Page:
From FCC Express, by Owen Roberts
A new and timely economic report shows agriculture in Ontario supports nearly 158,000 jobs, worth more than $8 billion in wages and salaries.
The report, titled Economic Contribution of the Ontario Farm Sector, was commissioned in June by the Ontario Federation of Agriculture. The federation says economist John Groenewegen of Guelph-based JRG Consulting Group used the most current data about Ontario farming from Statistics Canada to arrive at his conclusions.
They show agriculture taking a lead role in keeping the economy buoyant. More than 75,000 of the 158,000 jobs cited in the report are attributed directly to primary agriculture and to suppliers of goods and services such as feed, equipment and fuel. The other 82,000 jobs are created in the broader provincial economy.
As well, the farm sector is credited with generating significant tax revenues at all three levels of government — the province collects $1.4 billion and municipalities collect $400 million for from agriculture.
The report also says Ontario’s farm sector provides the foundation for another job-creator, Ontario’s food and beverage processing sector. It says processors buy more than 70 per cent of Ontario farm products and directly employ more than 91,000 workers across Ontario, while supporting an additional 193,000 secondary jobs in various areas of the economy.
Federation president Mark Wales says the study shows agriculture is a driving force behind provincial job creation, a stable tax base and thriving rural communities. And he wants farmers to spread the word.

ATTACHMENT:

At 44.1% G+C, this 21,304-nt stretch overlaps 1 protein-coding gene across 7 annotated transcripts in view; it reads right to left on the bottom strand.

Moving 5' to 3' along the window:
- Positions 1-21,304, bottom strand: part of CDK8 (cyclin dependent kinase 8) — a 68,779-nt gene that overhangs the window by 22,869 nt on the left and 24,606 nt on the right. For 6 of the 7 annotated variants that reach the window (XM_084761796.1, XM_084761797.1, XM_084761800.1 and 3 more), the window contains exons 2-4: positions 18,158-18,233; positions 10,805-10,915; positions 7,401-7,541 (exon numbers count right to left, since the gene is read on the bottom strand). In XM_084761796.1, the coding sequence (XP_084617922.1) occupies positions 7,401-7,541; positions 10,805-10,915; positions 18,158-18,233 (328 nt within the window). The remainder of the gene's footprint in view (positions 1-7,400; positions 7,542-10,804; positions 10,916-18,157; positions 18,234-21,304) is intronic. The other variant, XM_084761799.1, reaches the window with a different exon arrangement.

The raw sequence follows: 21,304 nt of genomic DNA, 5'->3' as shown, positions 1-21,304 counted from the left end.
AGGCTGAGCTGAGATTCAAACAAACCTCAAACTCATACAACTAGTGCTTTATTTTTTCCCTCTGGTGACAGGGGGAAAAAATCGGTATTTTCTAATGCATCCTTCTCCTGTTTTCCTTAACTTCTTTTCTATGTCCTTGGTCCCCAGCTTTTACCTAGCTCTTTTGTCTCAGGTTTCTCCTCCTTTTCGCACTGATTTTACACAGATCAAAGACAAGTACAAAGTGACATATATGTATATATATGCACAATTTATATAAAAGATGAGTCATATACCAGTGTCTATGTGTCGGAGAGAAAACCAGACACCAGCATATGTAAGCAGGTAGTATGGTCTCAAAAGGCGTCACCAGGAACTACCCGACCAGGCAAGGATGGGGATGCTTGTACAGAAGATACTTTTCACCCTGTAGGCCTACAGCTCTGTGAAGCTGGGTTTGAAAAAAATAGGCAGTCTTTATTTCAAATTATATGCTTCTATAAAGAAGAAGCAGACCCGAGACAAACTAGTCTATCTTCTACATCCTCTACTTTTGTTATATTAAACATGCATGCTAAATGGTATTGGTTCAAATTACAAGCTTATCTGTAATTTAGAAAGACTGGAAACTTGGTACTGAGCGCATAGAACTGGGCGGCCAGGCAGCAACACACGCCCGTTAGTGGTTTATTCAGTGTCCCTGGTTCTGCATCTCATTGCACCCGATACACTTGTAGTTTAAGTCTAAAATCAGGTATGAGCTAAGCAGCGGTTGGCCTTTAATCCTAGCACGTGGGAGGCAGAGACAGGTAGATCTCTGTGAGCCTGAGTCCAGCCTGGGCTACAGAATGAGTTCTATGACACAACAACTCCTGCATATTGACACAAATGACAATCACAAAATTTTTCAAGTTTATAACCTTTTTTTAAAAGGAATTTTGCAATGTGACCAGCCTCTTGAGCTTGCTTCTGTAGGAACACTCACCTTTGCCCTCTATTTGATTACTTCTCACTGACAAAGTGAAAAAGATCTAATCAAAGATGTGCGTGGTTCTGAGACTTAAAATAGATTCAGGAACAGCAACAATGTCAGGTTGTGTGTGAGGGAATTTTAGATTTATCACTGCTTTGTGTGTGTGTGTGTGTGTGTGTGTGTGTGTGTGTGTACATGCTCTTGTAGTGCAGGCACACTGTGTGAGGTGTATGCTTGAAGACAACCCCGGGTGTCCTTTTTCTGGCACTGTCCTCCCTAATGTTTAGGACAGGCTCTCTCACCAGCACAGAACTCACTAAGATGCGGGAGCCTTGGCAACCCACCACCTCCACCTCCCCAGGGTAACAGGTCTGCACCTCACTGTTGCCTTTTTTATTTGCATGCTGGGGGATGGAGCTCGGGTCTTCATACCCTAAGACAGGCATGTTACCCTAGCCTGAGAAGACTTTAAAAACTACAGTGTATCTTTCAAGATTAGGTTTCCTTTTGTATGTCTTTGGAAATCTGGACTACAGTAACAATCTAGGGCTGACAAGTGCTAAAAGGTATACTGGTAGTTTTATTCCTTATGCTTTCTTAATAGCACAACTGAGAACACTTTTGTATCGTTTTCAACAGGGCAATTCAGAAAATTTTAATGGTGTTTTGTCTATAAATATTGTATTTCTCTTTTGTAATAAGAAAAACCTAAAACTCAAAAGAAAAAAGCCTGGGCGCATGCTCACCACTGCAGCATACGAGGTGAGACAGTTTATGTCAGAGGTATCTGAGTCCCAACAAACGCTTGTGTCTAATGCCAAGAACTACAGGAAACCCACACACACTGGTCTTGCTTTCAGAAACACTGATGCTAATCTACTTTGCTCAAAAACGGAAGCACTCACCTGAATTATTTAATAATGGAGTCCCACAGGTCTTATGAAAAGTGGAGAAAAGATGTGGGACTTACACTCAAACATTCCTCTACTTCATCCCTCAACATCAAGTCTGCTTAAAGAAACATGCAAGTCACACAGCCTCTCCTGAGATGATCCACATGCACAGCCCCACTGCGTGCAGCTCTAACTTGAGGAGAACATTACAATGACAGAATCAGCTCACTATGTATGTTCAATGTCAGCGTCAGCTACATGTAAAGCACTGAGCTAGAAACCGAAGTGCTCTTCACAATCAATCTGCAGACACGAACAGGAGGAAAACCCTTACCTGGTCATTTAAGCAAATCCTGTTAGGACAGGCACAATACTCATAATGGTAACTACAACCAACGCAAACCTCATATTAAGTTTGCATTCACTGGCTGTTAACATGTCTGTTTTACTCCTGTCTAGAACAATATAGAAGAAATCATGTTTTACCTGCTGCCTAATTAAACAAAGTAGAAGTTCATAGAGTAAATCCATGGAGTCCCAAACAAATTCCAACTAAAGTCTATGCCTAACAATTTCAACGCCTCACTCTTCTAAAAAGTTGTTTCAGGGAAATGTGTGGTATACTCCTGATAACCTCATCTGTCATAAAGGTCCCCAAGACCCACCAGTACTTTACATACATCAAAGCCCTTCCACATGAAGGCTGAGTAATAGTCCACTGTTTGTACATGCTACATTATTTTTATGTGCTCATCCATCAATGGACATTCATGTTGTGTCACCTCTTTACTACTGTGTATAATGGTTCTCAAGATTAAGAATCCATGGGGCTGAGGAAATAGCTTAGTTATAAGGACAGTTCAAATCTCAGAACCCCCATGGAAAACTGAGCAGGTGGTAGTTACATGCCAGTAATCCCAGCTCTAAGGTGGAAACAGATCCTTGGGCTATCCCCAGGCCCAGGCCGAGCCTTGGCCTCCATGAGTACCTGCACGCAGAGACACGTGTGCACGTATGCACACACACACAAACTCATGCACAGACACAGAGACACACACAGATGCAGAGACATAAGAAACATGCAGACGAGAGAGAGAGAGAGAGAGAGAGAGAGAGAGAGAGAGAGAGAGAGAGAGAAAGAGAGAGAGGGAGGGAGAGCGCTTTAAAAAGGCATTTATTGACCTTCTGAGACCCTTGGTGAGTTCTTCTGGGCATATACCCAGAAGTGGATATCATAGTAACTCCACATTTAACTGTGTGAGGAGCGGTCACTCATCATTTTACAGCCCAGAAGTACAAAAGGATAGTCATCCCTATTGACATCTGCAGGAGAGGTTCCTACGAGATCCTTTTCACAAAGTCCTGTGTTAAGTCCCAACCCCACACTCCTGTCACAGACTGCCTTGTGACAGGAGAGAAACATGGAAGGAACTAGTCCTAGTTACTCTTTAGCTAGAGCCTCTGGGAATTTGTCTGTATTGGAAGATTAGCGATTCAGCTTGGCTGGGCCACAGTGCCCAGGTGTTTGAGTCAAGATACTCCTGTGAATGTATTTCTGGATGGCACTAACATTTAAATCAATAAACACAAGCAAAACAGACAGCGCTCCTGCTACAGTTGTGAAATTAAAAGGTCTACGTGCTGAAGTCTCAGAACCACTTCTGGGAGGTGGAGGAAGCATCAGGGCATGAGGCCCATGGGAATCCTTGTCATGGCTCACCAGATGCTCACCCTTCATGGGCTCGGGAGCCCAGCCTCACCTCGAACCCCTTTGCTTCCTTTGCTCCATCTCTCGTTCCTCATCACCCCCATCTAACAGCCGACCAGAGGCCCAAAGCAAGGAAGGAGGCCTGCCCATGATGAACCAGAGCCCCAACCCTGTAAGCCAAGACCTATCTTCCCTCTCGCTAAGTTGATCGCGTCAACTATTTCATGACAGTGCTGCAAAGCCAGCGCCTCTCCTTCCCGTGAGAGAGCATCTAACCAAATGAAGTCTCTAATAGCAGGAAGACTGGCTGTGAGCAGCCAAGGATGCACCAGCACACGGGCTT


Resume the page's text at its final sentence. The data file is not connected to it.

“Proudly boast the sound economic benefits of Ontario agriculture to our provincial and municipal decision-makers,” he says. “Ontario farmers have a good news story to tell with impressive economic numbers.”
The study is timely for two reasons.
First, it addresses a challenge issued this fall to the agri-food sector by Ontario Premier and Minister of Agriculture and Food, Kathleen Wynne, to double growth and jobs in Ontario’s agri-food sector.
Second, it underlines the need to address the rural employment gap being left in Ontario by Heinz, which is closing its tomato processing plant in Leamington next year. More than 700 jobs stand to be lost.
And that’s a problem for a province that counts so much on agriculture. Wales urges federation members to remind decision makers that the farm sector is a significant driving force behind the province’s rural economy, accounting for 10 per cent of the jobs in rural Ontario.
And, he suggests, it could still do more.
“The tax dollars generated by Ontario’s farm sector help to create and maintain the government services and infrastructure necessary to support thriving rural communities such as hospitals, schools and transportation,” he says. “With meaningful investment in agriculture and rural Ontario, there are additional possibilities for securing profitable and sustainable farms.”